Bastardo, by the way, is not only Spanish for bastard, it is also an Italian Town in the Perugia province, a baseball player (Antonio Bastardo) for the Philadelphia Phillies, an Ibiza hip-hop artist, and the name of a single by Charlotte Hatherley.
Then, in 2012 a young French winemaker named Kevin Mazier came to stay with us and to complete an Australian winemaking internship.
Kevin wanted to include Bio or Organic winemaking in this experience. Kevin’s family are viticulturalists and winemakers in Jura, in the north east of France. Kevin brought with him two bottles of wine. One of these bottles was a Cote du Jura, Domaine des Ronces, 2010 Trousseau, a lovely red wine similar to a light dry Shiraz. Jura, by the way borders France and Switzerland – Jura gave its name to the Jurassic period of prehistory. Upon tasting, I was transported – like Proust – to the making of the red wine Bastardo/Black Reisling/Petit Verdot vintage. I had a very strong feeling that I had tasted this wine variety before. Fortunately, there were two bottles of the red 2005 Petit Verdot wine still left in my underground cellar and upon tasting, young Kevin agreed that despite the age difference, it was doubtless that the French Trousseau and the Swan Valley Bastardo were indeed the same variety. This was confirmed upon further research when I discovered that indeed, Trousseau Noir (Trousseau or Bastardo) is an old variety grown in small amounts in many parts of Western Europe; including the winemaking region of Jura. A small amount of Trousseau is grown in Australia under the name Gros Cabernet…so the must thickens. This variety is also famously used to make Portuguese Port red wine. So, how did the French Trousseau come to be in Bill Vinicombe’s little vineyard in the antipodean Valley of the Black Swans?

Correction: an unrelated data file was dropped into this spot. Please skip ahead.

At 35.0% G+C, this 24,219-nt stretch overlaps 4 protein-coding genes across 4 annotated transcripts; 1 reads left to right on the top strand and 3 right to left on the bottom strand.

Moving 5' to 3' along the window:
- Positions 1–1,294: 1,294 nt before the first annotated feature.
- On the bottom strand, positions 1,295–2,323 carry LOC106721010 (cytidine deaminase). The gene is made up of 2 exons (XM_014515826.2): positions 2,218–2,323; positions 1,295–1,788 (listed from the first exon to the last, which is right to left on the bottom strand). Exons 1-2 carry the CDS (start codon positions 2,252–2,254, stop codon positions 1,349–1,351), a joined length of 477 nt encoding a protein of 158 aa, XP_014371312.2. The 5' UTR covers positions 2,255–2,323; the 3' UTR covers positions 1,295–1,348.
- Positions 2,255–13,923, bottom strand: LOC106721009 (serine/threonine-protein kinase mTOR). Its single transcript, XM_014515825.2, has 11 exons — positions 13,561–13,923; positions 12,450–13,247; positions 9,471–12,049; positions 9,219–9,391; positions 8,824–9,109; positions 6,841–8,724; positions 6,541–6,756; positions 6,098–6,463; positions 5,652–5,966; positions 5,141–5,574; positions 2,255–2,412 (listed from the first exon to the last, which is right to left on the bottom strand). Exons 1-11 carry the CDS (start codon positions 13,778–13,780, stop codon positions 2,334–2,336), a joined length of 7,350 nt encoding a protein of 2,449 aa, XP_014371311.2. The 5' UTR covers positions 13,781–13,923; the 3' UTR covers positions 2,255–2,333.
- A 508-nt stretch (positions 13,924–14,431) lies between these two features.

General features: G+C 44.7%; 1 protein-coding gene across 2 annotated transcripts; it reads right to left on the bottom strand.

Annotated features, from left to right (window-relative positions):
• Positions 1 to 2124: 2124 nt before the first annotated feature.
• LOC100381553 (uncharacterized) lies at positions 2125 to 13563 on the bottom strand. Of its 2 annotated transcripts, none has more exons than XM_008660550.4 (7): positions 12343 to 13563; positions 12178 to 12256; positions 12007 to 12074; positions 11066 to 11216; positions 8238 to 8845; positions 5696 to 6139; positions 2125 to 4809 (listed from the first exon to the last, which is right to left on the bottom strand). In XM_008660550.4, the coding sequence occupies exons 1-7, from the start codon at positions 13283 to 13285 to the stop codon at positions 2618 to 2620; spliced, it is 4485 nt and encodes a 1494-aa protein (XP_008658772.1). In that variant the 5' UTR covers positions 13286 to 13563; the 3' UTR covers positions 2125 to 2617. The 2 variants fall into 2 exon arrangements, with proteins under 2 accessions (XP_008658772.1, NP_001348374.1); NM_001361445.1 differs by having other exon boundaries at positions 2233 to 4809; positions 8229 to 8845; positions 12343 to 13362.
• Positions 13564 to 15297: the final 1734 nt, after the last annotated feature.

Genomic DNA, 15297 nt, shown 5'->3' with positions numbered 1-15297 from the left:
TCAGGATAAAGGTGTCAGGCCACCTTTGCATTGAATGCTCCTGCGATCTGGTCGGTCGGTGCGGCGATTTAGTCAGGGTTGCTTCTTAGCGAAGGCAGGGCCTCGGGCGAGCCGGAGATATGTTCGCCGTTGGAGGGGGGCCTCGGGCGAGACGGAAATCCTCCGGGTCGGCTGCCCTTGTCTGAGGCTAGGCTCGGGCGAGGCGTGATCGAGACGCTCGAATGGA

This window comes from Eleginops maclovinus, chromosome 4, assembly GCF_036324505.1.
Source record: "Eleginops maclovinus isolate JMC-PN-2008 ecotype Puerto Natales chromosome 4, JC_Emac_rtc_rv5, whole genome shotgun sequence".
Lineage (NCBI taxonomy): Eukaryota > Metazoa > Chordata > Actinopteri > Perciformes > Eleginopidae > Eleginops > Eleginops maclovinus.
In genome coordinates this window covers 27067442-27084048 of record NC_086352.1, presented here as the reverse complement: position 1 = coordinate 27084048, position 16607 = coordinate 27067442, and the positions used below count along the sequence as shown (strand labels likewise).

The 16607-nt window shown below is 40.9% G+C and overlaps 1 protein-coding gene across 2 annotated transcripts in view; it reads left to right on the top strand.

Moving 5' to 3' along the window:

According to friend and neighbour John Kosovich – another Valley vigneron – but who had been born and grew up in the Swan Valley; in the early to mid 20th Century there was a French Canadian man who owned a vineyard in the Swan Valley. His name was Joseph Millars and he apparently resided at Margaret Street, Midland Junction. This vineyard was of about 40 rows and possibly just 5 acres, containing nonetheless over 20 grape varieties. I myself have 5 acres under vine and grow 6 varieties in my organic vineyard, so it is not especially unusual. The story of Mr Joseph Millars is not known however, and it may never be known from where this gentleman procured the cuttings for the Trousseau/Pinot Meunier /Black Reisling/Bastardo/Gros Cabernet. If this vine could speak, what stories it could tell.